these words, and the remembrance of that which was past, cost afflicted Diana. But for loue of thy selfe (said Syrenus to Diana) let vs goe and seeke out thy Bagpipe: for it is no reason thou shouldest requite it so ill, that hath done thee so good seruice: And by the way we will goe to our flockes, and bring thee acquainted with Firmius, of whom I haue told thee sometimes before, and if we could intreate him to sing, I know thou wouldest take great delight to heare him: the one for his great iudgeâˆ£ment and wisedome; the other, bicause he is as sorrowful as thy selfe, whereby thou mightest (I thinke) receiue some comfort and content. But if Syrenus had knowen, what should afterwards haue befallen vnto him of these praises, and of other things which he told of Firmius, he would not onely haue left vndone what he did, nor spoâˆ£ken at all in the matter, but not once haue had a thought thereof. Thou hast tolde me so much of this new Shepherd (said Diana) that I must needes goe see him: for there are two things in him (thou tellest me) befitting my humours so well, but espeâˆ£cially his melancholie and sadde life, wherein I shall best conforme my selfe with him. Now were they come in sight of the place, where Diana had left her Bagâˆ£pipe, when they saw Firmius singing to the tune of his Rebecke. We are come in good time (said Syrenus) for Firmius is singing, and (happily) I must needes say, since so seldome he is wont to do it, being continually so full of sad and pensiue thoughts. Comming therefore softly and secretly on, bicause they would not be seene of him, they heard him singing this transuersed Sextiuen.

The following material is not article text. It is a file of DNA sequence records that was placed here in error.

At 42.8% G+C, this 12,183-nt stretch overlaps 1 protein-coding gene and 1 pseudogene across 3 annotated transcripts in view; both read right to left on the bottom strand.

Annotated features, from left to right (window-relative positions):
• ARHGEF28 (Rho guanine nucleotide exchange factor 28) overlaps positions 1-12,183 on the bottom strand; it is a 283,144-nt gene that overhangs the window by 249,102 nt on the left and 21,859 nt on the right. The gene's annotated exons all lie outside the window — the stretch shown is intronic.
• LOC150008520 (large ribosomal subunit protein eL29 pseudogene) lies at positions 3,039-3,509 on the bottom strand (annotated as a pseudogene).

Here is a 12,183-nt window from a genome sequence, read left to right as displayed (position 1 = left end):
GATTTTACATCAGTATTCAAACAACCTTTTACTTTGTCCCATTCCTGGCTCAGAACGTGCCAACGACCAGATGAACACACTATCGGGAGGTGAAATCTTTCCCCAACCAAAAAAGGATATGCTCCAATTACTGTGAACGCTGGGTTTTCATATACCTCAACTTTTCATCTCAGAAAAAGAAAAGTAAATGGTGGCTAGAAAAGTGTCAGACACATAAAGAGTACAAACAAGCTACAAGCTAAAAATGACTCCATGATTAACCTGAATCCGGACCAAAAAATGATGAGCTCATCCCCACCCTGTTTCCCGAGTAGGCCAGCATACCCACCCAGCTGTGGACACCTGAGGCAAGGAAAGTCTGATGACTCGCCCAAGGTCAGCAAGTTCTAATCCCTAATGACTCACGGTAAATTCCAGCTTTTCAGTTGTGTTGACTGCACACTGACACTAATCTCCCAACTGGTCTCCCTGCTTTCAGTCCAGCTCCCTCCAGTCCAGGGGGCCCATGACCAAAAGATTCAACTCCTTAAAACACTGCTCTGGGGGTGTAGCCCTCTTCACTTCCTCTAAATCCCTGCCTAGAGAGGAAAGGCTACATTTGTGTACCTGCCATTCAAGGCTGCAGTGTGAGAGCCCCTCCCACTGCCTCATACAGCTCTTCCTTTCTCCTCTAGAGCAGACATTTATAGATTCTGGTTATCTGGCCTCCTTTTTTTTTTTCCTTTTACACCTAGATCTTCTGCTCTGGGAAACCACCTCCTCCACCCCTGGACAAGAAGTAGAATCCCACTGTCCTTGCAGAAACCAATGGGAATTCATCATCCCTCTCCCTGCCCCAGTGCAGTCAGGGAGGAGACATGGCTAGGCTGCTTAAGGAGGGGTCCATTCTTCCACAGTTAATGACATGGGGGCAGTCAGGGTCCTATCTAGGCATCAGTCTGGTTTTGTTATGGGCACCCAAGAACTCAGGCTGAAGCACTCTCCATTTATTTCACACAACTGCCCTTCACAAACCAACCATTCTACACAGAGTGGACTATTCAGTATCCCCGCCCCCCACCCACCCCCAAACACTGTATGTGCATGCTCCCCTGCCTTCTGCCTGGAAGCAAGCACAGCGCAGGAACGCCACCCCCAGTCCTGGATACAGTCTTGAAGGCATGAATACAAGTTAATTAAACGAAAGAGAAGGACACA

IN this greene Meade mine Eies what doe you see,
The Bagpipe of my Nymph so passing faire?
Vnlesse my senses Dreame, so should it be,
For Sure this is the Oke, wherewith despaire
She lean’d vnto, and heere the grasse yet lies,
And field, that she did water with her eies.
What doubt I then? mine Eies see it so plaine:
For Sure I knowe, this is the very Meade,
And tree, that did her tender lims sustaine:
This is the Bagpipe, which my Nymph did treade
Vpon: This is the Oke, the happy beame,
Whereto she lean’d, I knowe this is no Dreame.
But if I Dreame, that thinking with mine Eies
All this I see, and all doth prooue but nought:
And if this Oke in dreame I doe surmise,
And see this Meade, but onely in my thought,
Where my faire Nymph did print her goodly feete:
O Sure it were a dreame to me most sweete.
Ioue thee I pray, if this I doe but feare,
And if my Dreame doth fall out Sure or no?
By all the loue to Nymphes, that thou didst beare,
Open mine Eies the trueth that I may knowe:
Helpe me to pray him greene and flowrie Meade,
Helpe me to pray him, Oke with branchie heade.